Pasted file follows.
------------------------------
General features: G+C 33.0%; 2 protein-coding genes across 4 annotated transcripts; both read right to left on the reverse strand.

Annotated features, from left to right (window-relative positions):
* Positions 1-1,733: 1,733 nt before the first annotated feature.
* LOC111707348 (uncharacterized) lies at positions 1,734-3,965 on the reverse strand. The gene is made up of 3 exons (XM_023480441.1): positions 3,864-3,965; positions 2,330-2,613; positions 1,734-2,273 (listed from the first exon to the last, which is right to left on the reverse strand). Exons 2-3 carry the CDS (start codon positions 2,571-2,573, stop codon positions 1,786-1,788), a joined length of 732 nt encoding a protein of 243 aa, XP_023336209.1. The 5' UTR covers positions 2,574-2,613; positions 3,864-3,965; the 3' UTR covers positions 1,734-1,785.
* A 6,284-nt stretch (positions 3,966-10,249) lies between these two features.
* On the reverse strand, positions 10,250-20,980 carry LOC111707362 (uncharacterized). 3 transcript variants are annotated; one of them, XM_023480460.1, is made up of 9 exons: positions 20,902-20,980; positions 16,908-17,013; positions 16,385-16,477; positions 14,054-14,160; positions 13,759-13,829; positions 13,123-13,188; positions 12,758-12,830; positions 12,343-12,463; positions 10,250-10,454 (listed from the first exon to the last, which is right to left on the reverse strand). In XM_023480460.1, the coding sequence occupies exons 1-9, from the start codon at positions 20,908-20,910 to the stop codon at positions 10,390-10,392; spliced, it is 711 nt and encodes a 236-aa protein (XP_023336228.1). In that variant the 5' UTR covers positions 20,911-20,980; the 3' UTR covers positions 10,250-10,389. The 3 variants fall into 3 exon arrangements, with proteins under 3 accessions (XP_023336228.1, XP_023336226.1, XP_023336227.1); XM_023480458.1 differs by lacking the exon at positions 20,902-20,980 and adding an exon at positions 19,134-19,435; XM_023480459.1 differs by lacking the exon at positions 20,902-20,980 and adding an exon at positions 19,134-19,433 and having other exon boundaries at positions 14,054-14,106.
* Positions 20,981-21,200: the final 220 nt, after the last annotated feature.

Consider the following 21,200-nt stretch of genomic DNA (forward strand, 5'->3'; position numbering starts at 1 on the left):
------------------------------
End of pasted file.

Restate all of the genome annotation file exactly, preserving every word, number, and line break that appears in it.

General features: G+C 33.0%; 2 protein-coding genes across 4 annotated transcripts; both read right to left on the reverse strand.

Annotated features, from left to right (window-relative positions):
* Positions 1-1,733: 1,733 nt before the first annotated feature.
* LOC111707348 (uncharacterized) lies at positions 1,734-3,965 on the reverse strand. The gene is made up of 3 exons (XM_023480441.1): positions 3,864-3,965; positions 2,330-2,613; positions 1,734-2,273 (listed from the first exon to the last, which is right to left on the reverse strand). Exons 2-3 carry the CDS (start codon positions 2,571-2,573, stop codon positions 1,786-1,788), a joined length of 732 nt encoding a protein of 243 aa, XP_023336209.1. The 5' UTR covers positions 2,574-2,613; positions 3,864-3,965; the 3' UTR covers positions 1,734-1,785.
* A 6,284-nt stretch (positions 3,966-10,249) lies between these two features.
* On the reverse strand, positions 10,250-20,980 carry LOC111707362 (uncharacterized). 3 transcript variants are annotated; one of them, XM_023480460.1, is made up of 9 exons: positions 20,902-20,980; positions 16,908-17,013; positions 16,385-16,477; positions 14,054-14,160; positions 13,759-13,829; positions 13,123-13,188; positions 12,758-12,830; positions 12,343-12,463; positions 10,250-10,454 (listed from the first exon to the last, which is right to left on the reverse strand). In XM_023480460.1, the coding sequence occupies exons 1-9, from the start codon at positions 20,908-20,910 to the stop codon at positions 10,390-10,392; spliced, it is 711 nt and encodes a 236-aa protein (XP_023336228.1). In that variant the 5' UTR covers positions 20,911-20,980; the 3' UTR covers positions 10,250-10,389. The 3 variants fall into 3 exon arrangements, with proteins under 3 accessions (XP_023336228.1, XP_023336226.1, XP_023336227.1); XM_023480458.1 differs by lacking the exon at positions 20,902-20,980 and adding an exon at positions 19,134-19,435; XM_023480459.1 differs by lacking the exon at positions 20,902-20,980 and adding an exon at positions 19,134-19,433 and having other exon boundaries at positions 14,054-14,106.
* Positions 20,981-21,200: the final 220 nt, after the last annotated feature.

Consider the following 21,200-nt stretch of genomic DNA (forward strand, 5'->3'; position numbering starts at 1 on the left):